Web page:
Chaplin’s: A Club

After twenty five years of business, Chaplin’s Comedy Club closed its doors for good.  Chaplin’s is allegedly the place where Jeff Foxworthy riffed on stage and discovered his entire “you might be a redneck” routine.  It’s been bothering me that I’m the last person to headline Chaplin’s Comedy Club.

In the year leading up to becoming a comedian I experienced live comedy three times.  The entire main stage cast at Second City Detroit horribly embarrassed me by improvising a musical number about how horrible it would be to be on a date with me.  Maybe that’s why I have a love/hate relationship with improve to this day!  At that moment of sitting in the front row, I vowed that if I were ever on stage I would never humiliate someone like I was humiliated.  Well…so much for that!

I also had my life changing experience at Mark Ridley’s Comedy Castle seeing one of my childhood favorites, The Amazing Jonathan.  Not having the guts or motivation to actually do comedy myself, I wrote a screenplay about a comedian who emcees for Jonathan at the Comedy Castle and gets Yoda-like advice from him.  Some of the themes from that screenplay have made it into our Deadpan television show.

The final time I experienced live comedy before becoming a comedian myself was at Chaplin’s.  I don’t remember much of that night.  I was on a second disastrous date with a girl.  She lived on the east side and I was struggling to find something different and impressive to do.  The experience I had months earlier at the Comedy Castle was still in my head, so I thought a comedy show was the ticket!  The club was packed!  We arrived late and had to be ushered through the bar behind the stage in order to get to our seats, which were at a small table we had to share with strangers.  The headliner was already on stage.  I don’t remember much about him other than the fact that I wasn’t nearly as impressed as I had been with The Amazing Jonathan.  If anything, it made me think, “I can do that!”

Playing Chaplin’s for the first time was a big deal to me.  My tenth time on stage was at the Comedy Castle because they nurtured new talent by having an open mic show.  In order to play Chaplin’s you had to be a “working” comedian.  I didn’t get hired by Funny Business to start emceeing clubs until two and a half years into my comedy career.  My first time at Chaplin’s was the week following my birthday in June of 2005.  I was emceeing for Manny Shields and Rob Haney.  I don’t remember anything specific about that weekend, but I’m going to guess it went fine.  I busted my hump leading up to that by performing in some of the roughest open mic shows I could find.  Chaplin’s was a very blue collar crowd compared to the sophisticated Comedy Castle audiences or the intellectual comedy fans in Ann Arbor.  I could handle blue collar.  I cut my teeth in open mic rooms in Inkster, Madison Heights and Warren.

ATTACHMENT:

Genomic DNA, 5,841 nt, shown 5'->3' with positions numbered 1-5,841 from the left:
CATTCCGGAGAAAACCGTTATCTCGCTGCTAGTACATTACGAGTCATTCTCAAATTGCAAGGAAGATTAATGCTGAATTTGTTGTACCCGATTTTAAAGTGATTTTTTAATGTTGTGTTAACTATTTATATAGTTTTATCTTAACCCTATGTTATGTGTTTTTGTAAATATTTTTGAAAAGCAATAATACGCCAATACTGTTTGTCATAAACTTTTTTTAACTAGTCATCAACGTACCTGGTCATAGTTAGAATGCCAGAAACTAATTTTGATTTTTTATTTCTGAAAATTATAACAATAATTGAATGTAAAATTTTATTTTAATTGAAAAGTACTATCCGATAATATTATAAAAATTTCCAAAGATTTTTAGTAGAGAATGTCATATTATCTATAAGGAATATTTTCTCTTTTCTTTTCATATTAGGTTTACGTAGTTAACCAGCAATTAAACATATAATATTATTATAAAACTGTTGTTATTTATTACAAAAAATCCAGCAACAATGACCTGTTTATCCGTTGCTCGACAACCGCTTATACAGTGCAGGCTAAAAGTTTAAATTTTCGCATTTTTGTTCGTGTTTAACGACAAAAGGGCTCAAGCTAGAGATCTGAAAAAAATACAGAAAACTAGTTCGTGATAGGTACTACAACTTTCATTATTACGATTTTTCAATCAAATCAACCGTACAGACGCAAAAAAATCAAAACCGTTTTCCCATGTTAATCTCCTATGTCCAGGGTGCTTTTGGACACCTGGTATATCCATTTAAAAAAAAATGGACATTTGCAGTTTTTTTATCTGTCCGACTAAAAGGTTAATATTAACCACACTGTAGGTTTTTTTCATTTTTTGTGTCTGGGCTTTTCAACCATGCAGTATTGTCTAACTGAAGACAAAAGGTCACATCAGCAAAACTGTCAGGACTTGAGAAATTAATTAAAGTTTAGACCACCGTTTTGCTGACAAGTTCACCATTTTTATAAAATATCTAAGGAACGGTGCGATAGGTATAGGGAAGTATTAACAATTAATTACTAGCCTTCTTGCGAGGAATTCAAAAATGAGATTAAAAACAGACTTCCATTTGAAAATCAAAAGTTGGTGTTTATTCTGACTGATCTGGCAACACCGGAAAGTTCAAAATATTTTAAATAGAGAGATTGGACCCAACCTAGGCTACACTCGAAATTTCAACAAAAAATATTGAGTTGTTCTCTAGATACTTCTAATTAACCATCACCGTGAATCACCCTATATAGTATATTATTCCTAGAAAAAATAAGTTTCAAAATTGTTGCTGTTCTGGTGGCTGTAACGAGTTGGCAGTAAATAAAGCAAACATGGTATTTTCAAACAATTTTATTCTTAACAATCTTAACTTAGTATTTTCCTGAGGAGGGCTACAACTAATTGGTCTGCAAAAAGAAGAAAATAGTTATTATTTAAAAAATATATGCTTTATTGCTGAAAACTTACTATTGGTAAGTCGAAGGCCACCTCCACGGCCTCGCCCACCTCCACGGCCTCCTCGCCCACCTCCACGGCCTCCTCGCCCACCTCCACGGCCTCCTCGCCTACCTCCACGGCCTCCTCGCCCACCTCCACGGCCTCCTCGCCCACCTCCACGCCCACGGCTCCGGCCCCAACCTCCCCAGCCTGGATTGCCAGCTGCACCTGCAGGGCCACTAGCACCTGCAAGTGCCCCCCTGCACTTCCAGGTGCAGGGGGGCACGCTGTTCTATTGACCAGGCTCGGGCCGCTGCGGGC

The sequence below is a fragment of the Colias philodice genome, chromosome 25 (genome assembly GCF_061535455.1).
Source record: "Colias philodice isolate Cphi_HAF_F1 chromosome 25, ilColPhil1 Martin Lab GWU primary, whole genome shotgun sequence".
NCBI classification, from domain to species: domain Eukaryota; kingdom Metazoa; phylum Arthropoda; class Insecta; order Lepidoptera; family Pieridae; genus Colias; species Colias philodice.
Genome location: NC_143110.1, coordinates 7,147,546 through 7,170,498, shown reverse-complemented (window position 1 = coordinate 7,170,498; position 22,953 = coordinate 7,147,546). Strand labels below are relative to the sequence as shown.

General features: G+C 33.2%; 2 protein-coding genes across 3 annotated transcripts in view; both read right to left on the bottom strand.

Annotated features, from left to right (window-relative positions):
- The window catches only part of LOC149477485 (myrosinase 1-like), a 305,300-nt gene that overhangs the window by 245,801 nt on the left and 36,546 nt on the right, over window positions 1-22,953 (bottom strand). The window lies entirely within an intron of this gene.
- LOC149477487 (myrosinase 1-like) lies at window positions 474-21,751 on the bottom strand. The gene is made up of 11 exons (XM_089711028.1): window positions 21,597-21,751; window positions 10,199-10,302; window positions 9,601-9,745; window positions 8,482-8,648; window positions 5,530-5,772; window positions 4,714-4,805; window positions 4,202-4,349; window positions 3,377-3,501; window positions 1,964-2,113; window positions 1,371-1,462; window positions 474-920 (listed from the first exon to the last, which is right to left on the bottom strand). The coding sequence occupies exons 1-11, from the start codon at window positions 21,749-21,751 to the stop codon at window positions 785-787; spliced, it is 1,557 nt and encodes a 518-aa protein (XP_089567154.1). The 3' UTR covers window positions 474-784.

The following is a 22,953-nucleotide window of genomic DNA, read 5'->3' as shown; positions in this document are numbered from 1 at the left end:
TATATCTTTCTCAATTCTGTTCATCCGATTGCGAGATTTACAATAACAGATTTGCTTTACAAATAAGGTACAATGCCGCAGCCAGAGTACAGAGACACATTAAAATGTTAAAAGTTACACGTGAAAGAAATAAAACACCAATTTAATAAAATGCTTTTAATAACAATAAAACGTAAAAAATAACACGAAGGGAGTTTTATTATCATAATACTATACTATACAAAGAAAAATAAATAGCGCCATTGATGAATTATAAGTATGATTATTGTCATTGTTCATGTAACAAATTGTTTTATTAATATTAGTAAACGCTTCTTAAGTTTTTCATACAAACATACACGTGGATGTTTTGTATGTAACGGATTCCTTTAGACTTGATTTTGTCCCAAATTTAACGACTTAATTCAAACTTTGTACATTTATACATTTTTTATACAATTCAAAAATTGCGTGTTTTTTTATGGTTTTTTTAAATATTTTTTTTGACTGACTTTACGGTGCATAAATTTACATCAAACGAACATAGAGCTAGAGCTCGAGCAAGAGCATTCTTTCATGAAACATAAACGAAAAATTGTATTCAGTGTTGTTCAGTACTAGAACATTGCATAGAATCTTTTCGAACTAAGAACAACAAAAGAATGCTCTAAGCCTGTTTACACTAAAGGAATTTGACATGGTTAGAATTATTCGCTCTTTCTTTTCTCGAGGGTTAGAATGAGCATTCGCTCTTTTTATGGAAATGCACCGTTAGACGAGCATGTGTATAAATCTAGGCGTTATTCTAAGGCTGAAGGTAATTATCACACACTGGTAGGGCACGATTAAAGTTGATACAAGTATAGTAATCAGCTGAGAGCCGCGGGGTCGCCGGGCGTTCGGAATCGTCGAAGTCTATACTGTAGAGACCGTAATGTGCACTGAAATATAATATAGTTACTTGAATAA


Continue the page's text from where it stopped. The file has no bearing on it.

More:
In all honesty, Chaplin’s for a long time was one of the few clubs I dreaded going to.  While I could do well in front of those audiences, I wasn’t a fan of them.  I always felt like in order to do well, I had to “dumb it down”.  Chaplin’s also seemed to be stuck in a time warp where it was always the late 1980s when they first opened their doors.  It was the only club at the time where I experienced a dress code and fairly strict language restrictions for the comedians.  If I wanted to dress up, I would’ve stayed a manager at Gamestop, who ironically at this time had more of a lax dress code than Chaplin’s!  I’ve experienced a handful of rooms who either have written or unwritten language rules and I never got that.  Shouldn’t funny be the most important thing?   Often times I’d watch comedians to horrifically racists, sexist or homophobic material and that was fine because they didn’t say, “fuck” or “shit”.

Chaplin’s had a great staff.  I have a hard time remembering names.  Even to this day where there’s actually very little turn over in comedy clubs, I only know a small percentage of employee names.  I feel terrible about that too.  Chaplin’s had some really stand out people though.  I picked up on the fact very early that these people had been together for a very long time and they spent a lot of time with each other outside of work too.  Jesse the bartender was possibly the cheeriest person I’ve met working in a comedy club, which was a nice juxtaposition against Billy the manager.  Billy had a reputation for being one of the biggest hard asses in the business.  It reminded me of when I was making the transition from middle school to high school and I was scared to death of the alleged hazing freshmen would get.  More than a few times, newer comedians getting ready to experience Chaplin’s for the first time asked me, “What’s Billy like?”

I know he wouldn’t want the world to know, but that’s too bad.  Billy was actually a really sweet guy.  Yeah, he had a loud bark and stubbornly wanted things his way.  Yeah, he’s not a guy without faults, but once he knew he could count on you, he was a really good man.  I was booked at Chaplin’s in November 2008 on the week end that we had our miscarriage.  I’m professional to a fault.  The day we found out, 7:30 rolled around and I realized I forgot I had a show.  I had no time to get a replacement although I know I have friends who would drop anything in a heart beat to help me.  I went to Chaplin’s, did my half hour and came straight home.  Chaplin’s was only about 15 minutes from my home, so I was away for a grand total of an hour and some change.  If you can’t tell, I still feel guilty about leaving that night.  The next day when everything in our personal life became…final…my closest comedy buddy Bob Phillips filled in for me.  He was prepared to do that Saturday night as well.  Christine was worried that if I didn’t go on stage Saturday I’d never go on stage again.  She may have been right.  My world ended that week.  I’m fighting tears now thinking about it because I really want to finish this piece.  That was the worst week of my life and I’ll never get over it.  Saturday night I took the stage with a giant sized chip on my shoulder just looking for a fight.  I got one.  I get heckled and I viciously tore into the guy like I’ve never tore into anyone before or since.  I was out for blood and I got it.  I hit below the belt, I verbally wish atrocities on him and his family.  And it came out in a flurry of words banned from the Chaplin’s stage.  With less than five minutes left in my act, somehow I bounced back and regained the audience so I didn’t ruin the show for whoever was following me.  Billy was cool about it.  That week is a blur and I only remember what I remember because I took notes.  Besides exploding, I also remember Billy earnestly urging me to go home and just be with Christine.